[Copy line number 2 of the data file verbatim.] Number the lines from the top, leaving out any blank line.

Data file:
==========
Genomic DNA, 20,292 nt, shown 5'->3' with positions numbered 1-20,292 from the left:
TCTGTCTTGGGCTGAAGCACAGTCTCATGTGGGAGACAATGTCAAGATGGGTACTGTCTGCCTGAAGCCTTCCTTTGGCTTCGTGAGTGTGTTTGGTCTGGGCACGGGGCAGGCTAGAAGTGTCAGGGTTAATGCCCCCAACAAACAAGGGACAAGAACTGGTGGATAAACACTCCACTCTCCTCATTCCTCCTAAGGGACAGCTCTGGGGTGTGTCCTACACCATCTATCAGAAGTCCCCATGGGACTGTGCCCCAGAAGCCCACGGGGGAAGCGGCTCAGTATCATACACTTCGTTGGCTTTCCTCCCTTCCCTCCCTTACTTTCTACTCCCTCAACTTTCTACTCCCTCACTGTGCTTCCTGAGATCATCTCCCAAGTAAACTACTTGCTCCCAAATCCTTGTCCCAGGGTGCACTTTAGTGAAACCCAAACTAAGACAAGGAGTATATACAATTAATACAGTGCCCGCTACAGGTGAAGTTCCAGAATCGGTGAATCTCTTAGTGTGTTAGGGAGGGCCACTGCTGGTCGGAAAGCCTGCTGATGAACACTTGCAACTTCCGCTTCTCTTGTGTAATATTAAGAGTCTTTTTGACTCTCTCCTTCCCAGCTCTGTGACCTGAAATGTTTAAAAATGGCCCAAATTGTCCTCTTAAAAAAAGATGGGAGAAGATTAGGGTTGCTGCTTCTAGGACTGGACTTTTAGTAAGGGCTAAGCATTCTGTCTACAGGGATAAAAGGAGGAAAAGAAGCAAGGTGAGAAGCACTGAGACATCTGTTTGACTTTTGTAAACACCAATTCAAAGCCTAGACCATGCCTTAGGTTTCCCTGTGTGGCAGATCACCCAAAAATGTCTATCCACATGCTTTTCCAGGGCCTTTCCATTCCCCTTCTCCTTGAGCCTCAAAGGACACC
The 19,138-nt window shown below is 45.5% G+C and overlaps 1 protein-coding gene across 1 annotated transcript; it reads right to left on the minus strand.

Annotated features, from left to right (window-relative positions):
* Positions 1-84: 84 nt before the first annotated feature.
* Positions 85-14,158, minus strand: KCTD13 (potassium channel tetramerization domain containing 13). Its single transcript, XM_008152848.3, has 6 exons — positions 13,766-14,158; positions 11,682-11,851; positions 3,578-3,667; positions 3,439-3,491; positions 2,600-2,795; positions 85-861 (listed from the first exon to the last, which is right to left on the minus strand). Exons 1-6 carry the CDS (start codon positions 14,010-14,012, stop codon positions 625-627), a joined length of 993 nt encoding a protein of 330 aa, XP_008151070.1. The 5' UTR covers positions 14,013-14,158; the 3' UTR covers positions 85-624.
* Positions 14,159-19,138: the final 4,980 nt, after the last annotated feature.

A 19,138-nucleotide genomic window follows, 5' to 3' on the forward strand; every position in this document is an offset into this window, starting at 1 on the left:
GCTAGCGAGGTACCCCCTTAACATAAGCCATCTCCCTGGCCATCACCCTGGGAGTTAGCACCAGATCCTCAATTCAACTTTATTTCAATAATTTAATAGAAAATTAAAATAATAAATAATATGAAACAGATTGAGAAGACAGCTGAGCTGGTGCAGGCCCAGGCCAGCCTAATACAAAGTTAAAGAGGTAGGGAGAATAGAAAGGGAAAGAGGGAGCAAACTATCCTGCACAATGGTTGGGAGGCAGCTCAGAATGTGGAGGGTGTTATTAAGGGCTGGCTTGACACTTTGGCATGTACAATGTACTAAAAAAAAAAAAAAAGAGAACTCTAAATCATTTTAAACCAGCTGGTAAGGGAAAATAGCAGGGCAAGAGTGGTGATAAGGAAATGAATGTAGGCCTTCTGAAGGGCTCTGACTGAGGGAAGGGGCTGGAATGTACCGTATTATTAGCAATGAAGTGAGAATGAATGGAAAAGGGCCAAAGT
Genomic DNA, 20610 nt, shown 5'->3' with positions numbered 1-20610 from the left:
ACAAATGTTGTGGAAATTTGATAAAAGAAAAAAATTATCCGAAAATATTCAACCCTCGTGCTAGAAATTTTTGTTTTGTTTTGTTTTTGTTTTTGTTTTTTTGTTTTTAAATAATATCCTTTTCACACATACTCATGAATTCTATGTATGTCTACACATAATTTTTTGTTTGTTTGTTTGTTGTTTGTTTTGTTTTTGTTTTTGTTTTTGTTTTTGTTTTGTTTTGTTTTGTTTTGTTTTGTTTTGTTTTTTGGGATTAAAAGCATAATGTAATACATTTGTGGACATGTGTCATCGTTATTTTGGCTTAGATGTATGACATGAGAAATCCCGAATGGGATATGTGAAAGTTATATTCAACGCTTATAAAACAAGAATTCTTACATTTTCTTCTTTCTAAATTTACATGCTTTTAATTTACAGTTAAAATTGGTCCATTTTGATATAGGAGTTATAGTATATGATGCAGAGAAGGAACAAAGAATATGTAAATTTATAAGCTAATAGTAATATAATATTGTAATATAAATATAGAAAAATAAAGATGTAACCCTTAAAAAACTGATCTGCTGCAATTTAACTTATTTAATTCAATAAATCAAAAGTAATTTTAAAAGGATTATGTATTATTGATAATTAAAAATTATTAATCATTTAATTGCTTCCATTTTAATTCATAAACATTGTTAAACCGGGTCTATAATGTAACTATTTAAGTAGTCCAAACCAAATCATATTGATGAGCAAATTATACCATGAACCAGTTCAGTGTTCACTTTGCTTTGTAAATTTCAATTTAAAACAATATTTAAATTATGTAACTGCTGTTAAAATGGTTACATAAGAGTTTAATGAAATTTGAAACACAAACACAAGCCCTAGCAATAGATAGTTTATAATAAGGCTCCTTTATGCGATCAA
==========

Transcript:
TCTGTCTTGGGCTGAAGCACAGTCTCATGTGGGAGACAATGTCAAGATGGGTACTGTCTGCCTGAAGCCTTCCTTTGGCTTCGTGAGTGTGTTTGGTCTGGGCACGGGGCAGGCTAGAAGTGTCAGGGTTAATGCCCCCAACAAACAAGGGACAAGAACTGGTGGATAAACACTCCACTCTCCTCATTCCTCCTAAGGGACAGCTCTGGGGTGTGTCCTACACCATCTATCAGAAGTCCCCATGGGACTGTGCCCCAGAAGCCCACGGGGGAAGCGGCTCAGTATCATACACTTCGTTGGCTTTCCTCCCTTCCCTCCCTTACTTTCTACTCCCTCAACTTTCTACTCCCTCACTGTGCTTCCTGAGATCATCTCCCAAGTAAACTACTTGCTCCCAAATCCTTGTCCCAGGGTGCACTTTAGTGAAACCCAAACTAAGACAAGGAGTATATACAATTAATACAGTGCCCGCTACAGGTGAAGTTCCAGAATCGGTGAATCTCTTAGTGTGTTAGGGAGGGCCACTGCTGGTCGGAAAGCCTGCTGATGAACACTTGCAACTTCCGCTTCTCTTGTGTAATATTAAGAGTCTTTTTGACTCTCTCCTTCCCAGCTCTGTGACCTGAAATGTTTAAAAATGGCCCAAATTGTCCTCTTAAAAAAAGATGGGAGAAGATTAGGGTTGCTGCTTCTAGGACTGGACTTTTAGTAAGGGCTAAGCATTCTGTCTACAGGGATAAAAGGAGGAAAAGAAGCAAGGTGAGAAGCACTGAGACATCTGTTTGACTTTTGTAAACACCAATTCAAAGCCTAGACCATGCCTTAGGTTTCCCTGTGTGGCAGATCACCCAAAAATGTCTATCCACATGCTTTTCCAGGGCCTTTCCATTCCCCTTCTCCTTGAGCCTCAAAGGACACC